Richard Hamming introduces students to calculus and more in *Methods of Mathematics*. His work contains many interesting mathematical gems. At the same time, it will not replace a standard calculus textbook for most students.

In 800 pages and 25 chapters, *Methods* covers all the standard material contained within a first year calculus sequence. It deals with differential and integral calculus and includes interesting applications. It visits the basic theory of infinite series and differential equations as well. Moreover, it attends to functions of several variables, but not in a way that would substitute for a multivariable calculus course.

Hamming’s text is noteworthy for its treatment of probability along with some unusual and interesting mathematics. This begins with his discussions of induction (2.3) and the method of undetermined coefficients (2.5). Later chapters address probability, especially in the context of calculus. Near the end, he devotes a full chapter to Fourier series, including the discrete Fourier transform and the Gibbs phenomenon. The book sprinkles additional tidbits along the way such as Buffon’s needle problem, liberal use of Wallis integrals and linear difference equations.

Why not use such a lovely and endearing text in lieu of a current calculus textbook? On reason is that its treatment of topics is somewhat unorthodox. While it eventually covers a year of calculus, Hamming’s ordering of the material may be foreign to the average calculus instructor. In addition, despite its title, little specific discussion of statistics takes place other than in reference to the least squares approximation. Even the discussion of probability, notable for its treatment of moment generating functions, omits important well-known discrete distributions or fails to mention them by name (uniform, geometric, negative binomial, and hypergeometric).

Besides functioning as a mere math textbook, *Methods* offers advice to a novice scientist. The author directs to the reader to issues in the text that are more important than others and also shares his conception of “how mathematics is really done.” He wisely informs the reader that mathematical results are rarely discovered in the final form that students see.

However, in my opinion, some of his advice would only distract and confuse a mathematical neophyte. In particular, he unnecessarily injects notes of skepticism in his exposition. Calculus students often struggle with the notion of an area under a smooth curve. They should not worry about whether the area of a rectangle is “really” the product of its base and height (first line of 11.2). Similarly, should a young reader new to the concepts of irrational and complex numbers really ponder Gödel’s incompleteness theorem at the same moment (p.96)? Finally, as a mathematical physicist, I definitely believe that the author’s digression on quantum mechanics (p.73) should have been omitted.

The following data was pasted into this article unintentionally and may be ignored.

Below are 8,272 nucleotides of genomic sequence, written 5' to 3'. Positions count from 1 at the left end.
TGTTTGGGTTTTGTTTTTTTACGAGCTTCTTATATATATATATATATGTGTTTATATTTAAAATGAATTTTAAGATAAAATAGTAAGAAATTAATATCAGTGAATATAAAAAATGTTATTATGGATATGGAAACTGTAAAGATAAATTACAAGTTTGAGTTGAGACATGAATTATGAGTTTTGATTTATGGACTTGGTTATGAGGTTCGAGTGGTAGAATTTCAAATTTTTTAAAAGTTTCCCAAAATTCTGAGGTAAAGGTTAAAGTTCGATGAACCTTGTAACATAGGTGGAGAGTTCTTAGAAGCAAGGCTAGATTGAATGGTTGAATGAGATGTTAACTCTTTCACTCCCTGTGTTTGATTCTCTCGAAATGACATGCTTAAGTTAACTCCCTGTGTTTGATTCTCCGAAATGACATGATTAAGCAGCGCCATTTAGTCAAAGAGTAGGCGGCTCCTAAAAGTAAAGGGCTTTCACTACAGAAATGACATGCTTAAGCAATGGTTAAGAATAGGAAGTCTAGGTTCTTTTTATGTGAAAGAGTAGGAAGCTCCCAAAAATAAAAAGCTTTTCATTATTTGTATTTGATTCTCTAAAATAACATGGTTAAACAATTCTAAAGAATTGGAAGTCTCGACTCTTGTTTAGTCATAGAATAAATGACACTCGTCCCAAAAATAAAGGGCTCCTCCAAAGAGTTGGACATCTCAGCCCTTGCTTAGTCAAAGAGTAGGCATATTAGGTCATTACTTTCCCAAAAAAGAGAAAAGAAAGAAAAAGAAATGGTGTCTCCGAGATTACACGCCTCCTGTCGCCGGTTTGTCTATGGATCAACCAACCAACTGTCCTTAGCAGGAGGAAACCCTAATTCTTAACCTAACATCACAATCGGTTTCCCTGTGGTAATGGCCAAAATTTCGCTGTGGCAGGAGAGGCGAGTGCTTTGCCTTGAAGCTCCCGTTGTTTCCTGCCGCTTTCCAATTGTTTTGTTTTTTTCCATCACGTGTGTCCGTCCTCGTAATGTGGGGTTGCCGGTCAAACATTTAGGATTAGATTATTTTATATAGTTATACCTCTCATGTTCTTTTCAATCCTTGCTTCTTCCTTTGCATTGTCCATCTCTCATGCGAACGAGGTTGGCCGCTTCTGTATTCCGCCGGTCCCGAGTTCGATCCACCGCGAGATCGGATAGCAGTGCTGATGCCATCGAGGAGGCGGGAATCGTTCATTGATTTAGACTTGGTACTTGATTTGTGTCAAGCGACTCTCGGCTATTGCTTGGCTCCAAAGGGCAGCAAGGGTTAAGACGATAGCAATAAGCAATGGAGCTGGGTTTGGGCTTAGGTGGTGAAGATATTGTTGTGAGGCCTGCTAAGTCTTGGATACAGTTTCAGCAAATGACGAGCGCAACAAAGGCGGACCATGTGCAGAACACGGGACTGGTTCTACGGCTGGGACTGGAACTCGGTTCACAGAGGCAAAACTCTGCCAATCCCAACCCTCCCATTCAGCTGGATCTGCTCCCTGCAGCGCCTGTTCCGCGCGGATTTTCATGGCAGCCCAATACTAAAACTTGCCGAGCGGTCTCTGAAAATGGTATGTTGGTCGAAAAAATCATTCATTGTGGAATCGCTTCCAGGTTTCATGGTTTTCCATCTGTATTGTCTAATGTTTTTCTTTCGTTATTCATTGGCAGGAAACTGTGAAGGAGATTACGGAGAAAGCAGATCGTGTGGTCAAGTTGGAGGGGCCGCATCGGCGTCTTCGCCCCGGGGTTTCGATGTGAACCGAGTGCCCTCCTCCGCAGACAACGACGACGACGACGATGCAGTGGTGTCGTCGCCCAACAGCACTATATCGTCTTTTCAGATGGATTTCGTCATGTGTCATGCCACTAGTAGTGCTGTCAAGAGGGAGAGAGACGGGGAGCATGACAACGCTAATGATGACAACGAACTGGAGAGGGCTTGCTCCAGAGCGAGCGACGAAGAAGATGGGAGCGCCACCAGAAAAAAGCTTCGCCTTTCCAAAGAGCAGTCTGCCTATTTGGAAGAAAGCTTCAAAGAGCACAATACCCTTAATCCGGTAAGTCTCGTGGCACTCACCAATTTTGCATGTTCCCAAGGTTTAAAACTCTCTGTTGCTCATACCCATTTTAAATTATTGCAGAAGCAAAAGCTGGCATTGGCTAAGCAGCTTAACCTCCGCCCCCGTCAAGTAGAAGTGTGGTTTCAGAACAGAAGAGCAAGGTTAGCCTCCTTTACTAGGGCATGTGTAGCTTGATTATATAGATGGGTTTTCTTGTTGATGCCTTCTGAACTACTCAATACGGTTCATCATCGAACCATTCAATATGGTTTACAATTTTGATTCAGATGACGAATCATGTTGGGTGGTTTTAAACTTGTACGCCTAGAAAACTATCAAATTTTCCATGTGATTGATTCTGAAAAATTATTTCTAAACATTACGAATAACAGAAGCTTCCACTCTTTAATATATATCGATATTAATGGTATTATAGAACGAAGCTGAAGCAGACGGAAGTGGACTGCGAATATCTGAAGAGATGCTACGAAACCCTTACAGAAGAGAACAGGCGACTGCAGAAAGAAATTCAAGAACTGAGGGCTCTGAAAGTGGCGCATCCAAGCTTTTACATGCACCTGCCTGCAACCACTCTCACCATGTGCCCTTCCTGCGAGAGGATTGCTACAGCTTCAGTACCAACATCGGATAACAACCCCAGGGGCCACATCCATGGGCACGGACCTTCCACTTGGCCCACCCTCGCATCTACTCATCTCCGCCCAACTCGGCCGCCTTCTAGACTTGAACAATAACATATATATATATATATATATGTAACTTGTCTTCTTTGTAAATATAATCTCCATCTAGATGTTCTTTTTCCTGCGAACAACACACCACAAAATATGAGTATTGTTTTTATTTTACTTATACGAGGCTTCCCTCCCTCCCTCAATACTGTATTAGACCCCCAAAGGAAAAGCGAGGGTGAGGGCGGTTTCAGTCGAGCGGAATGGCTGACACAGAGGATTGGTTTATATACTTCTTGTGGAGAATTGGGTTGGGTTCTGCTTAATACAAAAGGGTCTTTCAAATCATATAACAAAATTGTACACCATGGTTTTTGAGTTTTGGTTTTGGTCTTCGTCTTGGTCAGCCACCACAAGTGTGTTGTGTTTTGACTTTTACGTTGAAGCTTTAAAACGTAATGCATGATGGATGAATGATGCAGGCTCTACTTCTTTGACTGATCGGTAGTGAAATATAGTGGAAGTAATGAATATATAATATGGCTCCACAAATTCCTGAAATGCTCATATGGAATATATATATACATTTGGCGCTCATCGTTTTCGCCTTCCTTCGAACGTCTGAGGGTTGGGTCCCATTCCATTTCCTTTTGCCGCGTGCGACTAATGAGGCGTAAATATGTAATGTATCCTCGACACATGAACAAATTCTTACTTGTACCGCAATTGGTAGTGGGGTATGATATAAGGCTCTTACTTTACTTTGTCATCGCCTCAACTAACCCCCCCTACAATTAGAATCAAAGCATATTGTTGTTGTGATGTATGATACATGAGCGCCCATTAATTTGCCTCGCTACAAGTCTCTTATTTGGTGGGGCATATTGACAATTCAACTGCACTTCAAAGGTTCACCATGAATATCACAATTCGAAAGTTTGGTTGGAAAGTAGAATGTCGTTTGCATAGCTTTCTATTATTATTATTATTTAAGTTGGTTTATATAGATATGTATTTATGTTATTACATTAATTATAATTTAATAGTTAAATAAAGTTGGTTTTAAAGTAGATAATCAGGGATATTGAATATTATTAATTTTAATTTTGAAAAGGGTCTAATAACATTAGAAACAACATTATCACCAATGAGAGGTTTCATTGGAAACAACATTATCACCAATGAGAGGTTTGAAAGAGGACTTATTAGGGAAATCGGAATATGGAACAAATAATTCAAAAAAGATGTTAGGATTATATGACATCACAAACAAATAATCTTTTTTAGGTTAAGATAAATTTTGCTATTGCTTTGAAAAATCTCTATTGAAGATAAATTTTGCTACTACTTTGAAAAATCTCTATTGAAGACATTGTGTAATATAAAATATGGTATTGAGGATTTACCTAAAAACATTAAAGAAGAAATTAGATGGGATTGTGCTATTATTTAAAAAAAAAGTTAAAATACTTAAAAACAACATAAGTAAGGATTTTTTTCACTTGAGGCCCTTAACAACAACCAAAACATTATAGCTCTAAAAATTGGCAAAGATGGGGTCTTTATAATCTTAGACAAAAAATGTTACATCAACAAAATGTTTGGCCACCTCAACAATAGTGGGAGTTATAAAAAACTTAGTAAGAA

Beyond the unusual arrangement of material and the “give-or-take” advice, a vaguely-defined audience is the text’s biggest problem. The publisher recommends the book for “advanced undergraduates and graduate students” or as a “practical reference for professionals”. Yet, the author clearly intends this as an introductory text; it is neither appropriate for graduate students nor as a practical reference. At the same time, the author never directly explains the text’s intended use (course textbook vs. self-study), its prerequisites (algebra/trigonometry) or the level of sophistication required.

After reading the text, I would recommend this book either for self-study or as a course supplement. As a self-study text this is clearly for the mathematically inclined. In addition, despite the author’s pedagogical decision to avoid the calculus of trigonometric functions until chapter 16 (p.469), liberal use of trigonometry begins much earlier. I suggest that a student jump quickly to section 16.1 to review trigonometry before even reading page 26 which essentially discusses a feature of Chebyshev polynomials as an example of mathematical induction.

While *Methods* should not supplant a textbook, its 800 pages are well-written and worth a slow read. For the most part (except for trigonometry) it is internally consistent. It contains many useful topics that a mathematics undergraduate might otherwise wait a year or two to encounter. At the same time, readers should be wary of the book’s pitfalls. They should remember to question what is written and form their own opinions. In addition, the current edition contains a number of simple (and not so simple) mathematical errors (e.g. p.225). I plan to keep a listing of errors on my website and all industrious readers are encouraged to send me any mistakes that they find. The current publisher (Dover) has been contacted and does not wish to maintain a list of errata at this time.

Dov Chelst is an associate professor at DeVry University in North Brunswick, New Jersey where he teaches a range of undergraduate statistics, mathematics and physics courses. His main interests are mathematical physics, complex variables and online instruction. In his (non-existent) spare time he cycles, reads midrashic literature, and tinkers with (Mandriva) Linux.